The production of washing machines is foreshadowing the future of China’s roller-coaster property market, and signaling that government cooling measures are beginning to bite.
The production of washing machines is foreshadowing the future of China’s roller-coaster property market, and signaling that government cooling measures are beginning to bite. New home sales growth by volume will probably slow this month to less than a third of the pace in March, according to a Bloomberg leading index tracking appliance output in China.Washer output is a predictor because each machine correlates almost one-to-one with completed new homes, and data on the appliances suggest the government’s campaign to prevent a housing bubble is getting results.
In February, the central bank vowed to strictly limit the flow of credit into speculative housing purchases. Last month, at least 64 cities announced new or tougher property-buying restrictions.“The rapid increase in home sales is simply unsustainable,” said Liu Feifan, a property analyst at Guotai Junan International Holdings Ltd. in Shenzhen. “Households have borne very high leverage in buying homes, and the current urbanization doesn’t support such demand for homes. Looking ahead, home sales will gradually slow.”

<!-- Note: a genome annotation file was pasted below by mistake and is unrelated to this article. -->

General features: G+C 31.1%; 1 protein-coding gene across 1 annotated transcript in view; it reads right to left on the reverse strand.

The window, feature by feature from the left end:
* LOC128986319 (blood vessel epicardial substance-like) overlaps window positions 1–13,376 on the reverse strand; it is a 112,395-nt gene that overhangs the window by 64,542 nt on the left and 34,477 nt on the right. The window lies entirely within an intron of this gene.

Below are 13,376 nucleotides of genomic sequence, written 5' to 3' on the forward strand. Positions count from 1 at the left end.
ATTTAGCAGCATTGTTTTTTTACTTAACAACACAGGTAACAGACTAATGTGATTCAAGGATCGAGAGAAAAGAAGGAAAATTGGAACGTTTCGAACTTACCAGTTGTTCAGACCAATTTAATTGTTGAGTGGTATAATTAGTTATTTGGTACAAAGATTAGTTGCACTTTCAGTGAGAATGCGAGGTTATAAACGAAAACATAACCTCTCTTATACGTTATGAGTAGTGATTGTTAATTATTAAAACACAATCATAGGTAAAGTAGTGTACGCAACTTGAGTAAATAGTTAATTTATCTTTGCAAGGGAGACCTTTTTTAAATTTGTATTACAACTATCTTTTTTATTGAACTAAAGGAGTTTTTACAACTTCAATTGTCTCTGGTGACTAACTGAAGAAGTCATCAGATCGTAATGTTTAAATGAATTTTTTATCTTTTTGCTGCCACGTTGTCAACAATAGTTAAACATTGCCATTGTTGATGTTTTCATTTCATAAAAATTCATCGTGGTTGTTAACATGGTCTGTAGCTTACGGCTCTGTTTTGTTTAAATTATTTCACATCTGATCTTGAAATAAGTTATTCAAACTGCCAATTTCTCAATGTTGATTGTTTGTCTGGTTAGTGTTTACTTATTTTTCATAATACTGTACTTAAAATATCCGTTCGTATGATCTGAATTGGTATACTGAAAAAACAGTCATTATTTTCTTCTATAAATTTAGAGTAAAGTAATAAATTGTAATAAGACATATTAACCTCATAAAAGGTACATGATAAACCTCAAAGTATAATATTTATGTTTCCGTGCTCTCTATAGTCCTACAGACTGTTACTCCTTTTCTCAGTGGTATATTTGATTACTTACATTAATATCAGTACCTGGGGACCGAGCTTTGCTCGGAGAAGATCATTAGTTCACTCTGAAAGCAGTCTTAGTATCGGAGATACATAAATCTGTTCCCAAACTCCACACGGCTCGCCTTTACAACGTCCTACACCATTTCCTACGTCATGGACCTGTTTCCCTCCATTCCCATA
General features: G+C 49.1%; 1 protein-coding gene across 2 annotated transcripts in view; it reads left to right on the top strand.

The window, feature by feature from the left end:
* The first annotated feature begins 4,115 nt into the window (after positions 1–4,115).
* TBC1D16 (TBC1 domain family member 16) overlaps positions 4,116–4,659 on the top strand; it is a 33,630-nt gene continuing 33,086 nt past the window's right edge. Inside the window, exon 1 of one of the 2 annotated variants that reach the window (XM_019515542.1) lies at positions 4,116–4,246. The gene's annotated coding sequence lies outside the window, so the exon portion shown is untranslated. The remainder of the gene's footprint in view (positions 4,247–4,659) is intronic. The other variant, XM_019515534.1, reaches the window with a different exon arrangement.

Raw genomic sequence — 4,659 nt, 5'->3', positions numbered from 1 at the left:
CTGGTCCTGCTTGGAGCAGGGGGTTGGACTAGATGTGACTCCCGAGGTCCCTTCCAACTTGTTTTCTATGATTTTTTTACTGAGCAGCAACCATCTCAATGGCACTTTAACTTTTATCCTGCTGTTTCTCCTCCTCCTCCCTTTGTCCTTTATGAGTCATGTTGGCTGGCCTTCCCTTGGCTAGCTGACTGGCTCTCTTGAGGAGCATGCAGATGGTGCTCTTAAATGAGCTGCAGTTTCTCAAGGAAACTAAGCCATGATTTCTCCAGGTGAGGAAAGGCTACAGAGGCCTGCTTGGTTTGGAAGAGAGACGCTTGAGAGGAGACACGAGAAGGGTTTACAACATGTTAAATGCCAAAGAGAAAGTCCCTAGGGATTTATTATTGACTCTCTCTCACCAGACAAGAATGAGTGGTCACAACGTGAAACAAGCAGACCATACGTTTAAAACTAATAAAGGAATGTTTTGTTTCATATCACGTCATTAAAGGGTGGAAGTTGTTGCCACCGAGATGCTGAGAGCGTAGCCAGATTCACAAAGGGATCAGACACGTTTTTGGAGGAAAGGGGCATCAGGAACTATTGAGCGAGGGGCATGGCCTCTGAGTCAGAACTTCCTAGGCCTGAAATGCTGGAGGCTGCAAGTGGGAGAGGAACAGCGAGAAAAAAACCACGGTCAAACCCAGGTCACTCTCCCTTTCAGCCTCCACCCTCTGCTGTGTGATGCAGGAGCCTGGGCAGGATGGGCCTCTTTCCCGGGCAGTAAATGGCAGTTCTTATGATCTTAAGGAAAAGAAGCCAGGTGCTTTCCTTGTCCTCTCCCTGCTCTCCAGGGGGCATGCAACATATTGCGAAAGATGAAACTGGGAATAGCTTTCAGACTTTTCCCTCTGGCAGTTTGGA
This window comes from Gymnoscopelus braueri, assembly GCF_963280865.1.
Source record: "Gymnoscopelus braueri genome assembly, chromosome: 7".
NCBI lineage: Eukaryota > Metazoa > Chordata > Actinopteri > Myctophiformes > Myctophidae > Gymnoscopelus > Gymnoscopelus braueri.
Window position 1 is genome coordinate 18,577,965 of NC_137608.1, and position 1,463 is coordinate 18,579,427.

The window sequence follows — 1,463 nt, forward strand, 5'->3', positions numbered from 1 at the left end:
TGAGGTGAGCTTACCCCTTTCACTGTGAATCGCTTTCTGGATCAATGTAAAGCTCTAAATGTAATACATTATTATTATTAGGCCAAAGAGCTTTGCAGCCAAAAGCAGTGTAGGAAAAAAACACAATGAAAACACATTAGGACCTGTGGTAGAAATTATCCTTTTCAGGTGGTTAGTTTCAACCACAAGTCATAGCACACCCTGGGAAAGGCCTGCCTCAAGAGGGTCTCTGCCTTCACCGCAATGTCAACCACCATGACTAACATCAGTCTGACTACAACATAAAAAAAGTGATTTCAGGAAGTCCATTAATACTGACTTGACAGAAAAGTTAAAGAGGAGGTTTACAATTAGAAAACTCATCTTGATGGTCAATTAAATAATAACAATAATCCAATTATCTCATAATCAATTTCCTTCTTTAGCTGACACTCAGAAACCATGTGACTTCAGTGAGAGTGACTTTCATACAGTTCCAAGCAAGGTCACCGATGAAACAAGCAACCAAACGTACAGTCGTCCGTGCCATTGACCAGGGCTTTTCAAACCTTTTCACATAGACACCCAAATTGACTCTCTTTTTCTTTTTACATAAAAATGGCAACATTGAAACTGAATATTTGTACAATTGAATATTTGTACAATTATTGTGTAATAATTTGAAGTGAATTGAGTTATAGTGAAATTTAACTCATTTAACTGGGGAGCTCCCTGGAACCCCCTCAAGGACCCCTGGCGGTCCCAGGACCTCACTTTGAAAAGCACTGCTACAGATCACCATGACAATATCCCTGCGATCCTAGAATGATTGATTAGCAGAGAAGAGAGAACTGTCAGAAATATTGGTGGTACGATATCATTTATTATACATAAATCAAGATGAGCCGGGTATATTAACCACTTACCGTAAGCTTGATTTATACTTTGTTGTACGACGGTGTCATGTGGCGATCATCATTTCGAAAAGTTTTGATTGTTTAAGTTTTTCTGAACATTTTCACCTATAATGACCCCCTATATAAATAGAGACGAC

Kopi Li and Teresa Huang, analysts at Bloomberg Global Data in Hong Kong, developed the leading indicator after noticing the high correlation between washing machine output and home sales volumes. Their gauge tracks output of the appliances in one month, using industrial production data from China’s National Bureau of Statistics, to project home sales the next month.“Home buyers need to buy washing machines for their new apartments, whether they plan to live in them or rent them out,” Li said.
Home sales volume growth will slow to 14 percent year-on-year in April, from the 45 percent gain that had been projected last month, Global Data’s estimates suggest. Analysis of previous periods when authorities imposed restrictive policies shows growth may slow to as little as 3 percent, Huang said.Data for first-time buyers show the purchase frenzy eased in March, as transaction volume growth slowed after local governments ruled more buyers ineligible. Yet, price gains accelerated as buyers sought to get in ahead of any further restrictions.
Property sales are poised to slow, though the outlook for the market remains stable, according to Franco Leung, an analyst at Moody’s Investors Service in Hong Kong. Residential sales volumes will dip, especially in major cities, Leung said in a report Monday.“The Chinese government will keep in place tight home-purchase controls in cities where prices are rising rapidly and accommodative policies in cities where inventory is high, as part of its ongoing effort to maintain the stability of the property sector,” Leung said. China’s expansion unexpectedly accelerated in the first quarter as property development investment rose 9.1 percent, bolstering demand for products from steel to cement.